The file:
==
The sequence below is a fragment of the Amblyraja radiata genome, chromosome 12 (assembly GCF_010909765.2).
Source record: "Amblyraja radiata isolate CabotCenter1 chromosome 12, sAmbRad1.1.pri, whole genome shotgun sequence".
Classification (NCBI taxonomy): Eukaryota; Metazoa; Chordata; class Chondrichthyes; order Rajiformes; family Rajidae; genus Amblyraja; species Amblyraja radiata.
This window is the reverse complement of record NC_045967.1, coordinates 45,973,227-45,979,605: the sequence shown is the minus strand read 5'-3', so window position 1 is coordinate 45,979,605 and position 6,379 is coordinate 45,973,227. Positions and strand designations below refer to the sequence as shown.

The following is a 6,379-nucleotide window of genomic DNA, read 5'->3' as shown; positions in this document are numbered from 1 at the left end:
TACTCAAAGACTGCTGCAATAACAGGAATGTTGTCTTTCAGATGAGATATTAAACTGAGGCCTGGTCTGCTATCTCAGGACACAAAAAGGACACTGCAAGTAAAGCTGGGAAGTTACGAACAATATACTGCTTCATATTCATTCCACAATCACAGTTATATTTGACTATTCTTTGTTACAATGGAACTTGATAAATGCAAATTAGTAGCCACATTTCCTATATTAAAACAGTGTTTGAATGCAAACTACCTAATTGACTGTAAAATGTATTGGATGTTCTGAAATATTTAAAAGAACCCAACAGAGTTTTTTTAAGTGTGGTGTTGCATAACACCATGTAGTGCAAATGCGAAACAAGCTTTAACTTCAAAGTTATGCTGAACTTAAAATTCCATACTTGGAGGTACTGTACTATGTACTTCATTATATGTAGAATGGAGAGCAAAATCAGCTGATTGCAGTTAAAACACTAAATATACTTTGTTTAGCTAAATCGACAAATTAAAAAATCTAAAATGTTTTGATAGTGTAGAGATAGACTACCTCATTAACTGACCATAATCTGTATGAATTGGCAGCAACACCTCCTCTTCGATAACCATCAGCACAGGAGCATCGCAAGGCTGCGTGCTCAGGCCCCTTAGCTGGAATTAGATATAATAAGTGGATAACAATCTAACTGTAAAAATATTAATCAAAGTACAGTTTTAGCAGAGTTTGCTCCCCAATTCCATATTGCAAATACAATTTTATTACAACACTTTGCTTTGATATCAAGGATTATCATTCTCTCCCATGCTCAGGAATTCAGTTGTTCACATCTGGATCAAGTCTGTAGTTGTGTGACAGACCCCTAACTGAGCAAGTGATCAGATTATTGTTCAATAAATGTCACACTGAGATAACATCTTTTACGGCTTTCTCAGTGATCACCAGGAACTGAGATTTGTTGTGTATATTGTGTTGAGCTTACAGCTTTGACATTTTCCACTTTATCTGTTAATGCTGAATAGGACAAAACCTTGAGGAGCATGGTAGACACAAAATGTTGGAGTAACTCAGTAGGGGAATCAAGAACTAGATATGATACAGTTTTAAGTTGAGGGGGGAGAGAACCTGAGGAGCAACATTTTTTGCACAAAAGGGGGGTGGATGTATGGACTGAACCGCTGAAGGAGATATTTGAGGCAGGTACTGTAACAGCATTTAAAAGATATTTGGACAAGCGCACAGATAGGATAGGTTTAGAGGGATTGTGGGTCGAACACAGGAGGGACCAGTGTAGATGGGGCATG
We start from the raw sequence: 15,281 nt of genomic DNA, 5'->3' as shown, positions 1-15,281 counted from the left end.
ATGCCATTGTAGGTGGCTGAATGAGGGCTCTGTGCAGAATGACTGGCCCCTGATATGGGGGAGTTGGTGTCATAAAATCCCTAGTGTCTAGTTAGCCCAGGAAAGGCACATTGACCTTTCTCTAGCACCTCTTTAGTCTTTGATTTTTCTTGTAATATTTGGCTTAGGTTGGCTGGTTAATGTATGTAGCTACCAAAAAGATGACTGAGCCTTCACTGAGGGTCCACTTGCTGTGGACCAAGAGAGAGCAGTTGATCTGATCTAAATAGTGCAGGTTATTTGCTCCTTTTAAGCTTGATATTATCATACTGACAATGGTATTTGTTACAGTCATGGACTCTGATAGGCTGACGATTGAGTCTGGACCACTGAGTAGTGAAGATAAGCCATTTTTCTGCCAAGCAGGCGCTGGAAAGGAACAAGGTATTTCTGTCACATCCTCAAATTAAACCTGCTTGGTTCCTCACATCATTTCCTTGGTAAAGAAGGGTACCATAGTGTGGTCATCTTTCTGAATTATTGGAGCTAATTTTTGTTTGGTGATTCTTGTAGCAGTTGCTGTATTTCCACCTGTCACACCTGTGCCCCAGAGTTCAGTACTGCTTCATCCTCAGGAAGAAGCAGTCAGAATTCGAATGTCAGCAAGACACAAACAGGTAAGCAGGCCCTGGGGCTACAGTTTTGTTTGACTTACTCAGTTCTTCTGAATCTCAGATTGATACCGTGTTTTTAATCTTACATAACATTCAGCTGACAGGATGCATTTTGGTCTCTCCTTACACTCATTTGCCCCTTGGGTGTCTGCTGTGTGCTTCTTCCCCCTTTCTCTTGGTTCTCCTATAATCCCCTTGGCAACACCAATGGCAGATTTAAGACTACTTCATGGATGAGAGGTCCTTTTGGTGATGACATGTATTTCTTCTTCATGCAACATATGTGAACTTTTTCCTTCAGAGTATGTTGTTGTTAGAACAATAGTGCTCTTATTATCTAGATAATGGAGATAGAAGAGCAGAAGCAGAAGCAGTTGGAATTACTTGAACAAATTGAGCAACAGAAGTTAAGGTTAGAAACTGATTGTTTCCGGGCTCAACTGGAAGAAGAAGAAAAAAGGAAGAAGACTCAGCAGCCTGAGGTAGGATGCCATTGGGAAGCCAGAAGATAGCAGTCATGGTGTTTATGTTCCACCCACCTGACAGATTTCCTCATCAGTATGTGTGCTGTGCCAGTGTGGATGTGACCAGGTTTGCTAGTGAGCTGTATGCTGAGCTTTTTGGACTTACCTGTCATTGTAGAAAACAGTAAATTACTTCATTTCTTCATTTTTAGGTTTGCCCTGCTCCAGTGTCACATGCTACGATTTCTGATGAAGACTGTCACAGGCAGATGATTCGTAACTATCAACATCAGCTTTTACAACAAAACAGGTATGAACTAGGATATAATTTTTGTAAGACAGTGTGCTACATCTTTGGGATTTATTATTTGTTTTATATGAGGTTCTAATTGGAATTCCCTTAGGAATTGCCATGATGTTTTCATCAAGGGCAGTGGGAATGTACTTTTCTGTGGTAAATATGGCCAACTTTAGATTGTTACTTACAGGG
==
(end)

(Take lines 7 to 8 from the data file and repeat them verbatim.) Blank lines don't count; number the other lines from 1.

We start from the raw sequence: 15,281 nt of genomic DNA, 5'->3' as shown, positions 1-15,281 counted from the left end.
ATGCCATTGTAGGTGGCTGAATGAGGGCTCTGTGCAGAATGACTGGCCCCTGATATGGGGGAGTTGGTGTCATAAAATCCCTAGTGTCTAGTTAGCCCAGGAAAGGCACATTGACCTTTCTCTAGCACCTCTTTAGTCTTTGATTTTTCTTGTAATATTTGGCTTAGGTTGGCTGGTTAATGTATGTAGCTACCAAAAAGATGACTGAGCCTTCACTGAGGGTCCACTTGCTGTGGACCAAGAGAGAGCAGTTGATCTGATCTAAATAGTGCAGGTTATTTGCTCCTTTTAAGCTTGATATTATCATACTGACAATGGTATTTGTTACAGTCATGGACTCTGATAGGCTGACGATTGAGTCTGGACCACTGAGTAGTGAAGATAAGCCATTTTTCTGCCAAGCAGGCGCTGGAAAGGAACAAGGTATTTCTGTCACATCCTCAAATTAAACCTGCTTGGTTCCTCACATCATTTCCTTGGTAAAGAAGGGTACCATAGTGTGGTCATCTTTCTGAATTATTGGAGCTAATTTTTGTTTGGTGATTCTTGTAGCAGTTGCTGTATTTCCACCTGTCACACCTGTGCCCCAGAGTTCAGTACTGCTTCATCCTCAGGAAGAAGCAGTCAGAATTCGAATGTCAGCAAGACACAAACAGGTAAGCAGGCCCTGGGGCTACAGTTTTGTTTGACTTACTCAGTTCTTCTGAATCTCAGATTGATACCGTGTTTTTAATCTTACATAACATTCAGCTGACAGGATGCATTTTGGTCTCTCCTTACACTCATTTGCCCCTTGGGTGTCTGCTGTGTGCTTCTTCCCCCTTTCTCTTGGTTCTCCTATAATCCCCTTGGCAACACCAATGGCAGATTTAAGACTACTTCATGGATGAGAGGTCCTTTTGGTGATGACATGTATTTCTTCTTCATGCAACATATGTGAACTTTTTCCTTCAGAGTATGTTGTTGTTAGAACAATAGTGCTCTTATTATCTAGATAATGGAGATAGAAGAGCAGAAGCAGAAGCAGTTGGAATTACTTGAACAAATTGAGCAACAGAAGTTAAGGTTAGAAACTGATTGTTTCCGGGCTCAACTGGAAGAAGAAGAAAAAAGGAAGAAGACTCAGCAGCCTGAGGTAGGATGCCATTGGGAAGCCAGAAGATAGCAGTCATGGTGTTTATGTTCCACCCACCTGACAGATTTCCTCATCAGTATGTGTGCTGTGCCAGTGTGGATGTGACCAGGTTTGCTAGTGAGCTGTATGCTGAGCTTTTTGGACTTACCTGTCATTGTAGAAAACAGTAAATTACTTCATTTCTTCATTTTTAGGTTTGCCCTGCTCCAGTGTCACATGCTACGATTTCTGATGAAGACTGTCACAGGCAGATGATTCGTAACTATCAACATCAGCTTTTACAACAAAACAGGTATGAACTAGGATATAATTTTTGTAAGACAGTGTGCTACATCTTTGGGATTTATTATTTGTTTTATATGAGGTTCTAATTGGAATTCCCTTAGGAATTGCCATGATGTTTTCATCAAGGGCAGTGGGAATGTACTTTTCTGTGGTAAATATGGCCAACTTTAGATTGTTACTTACAGGG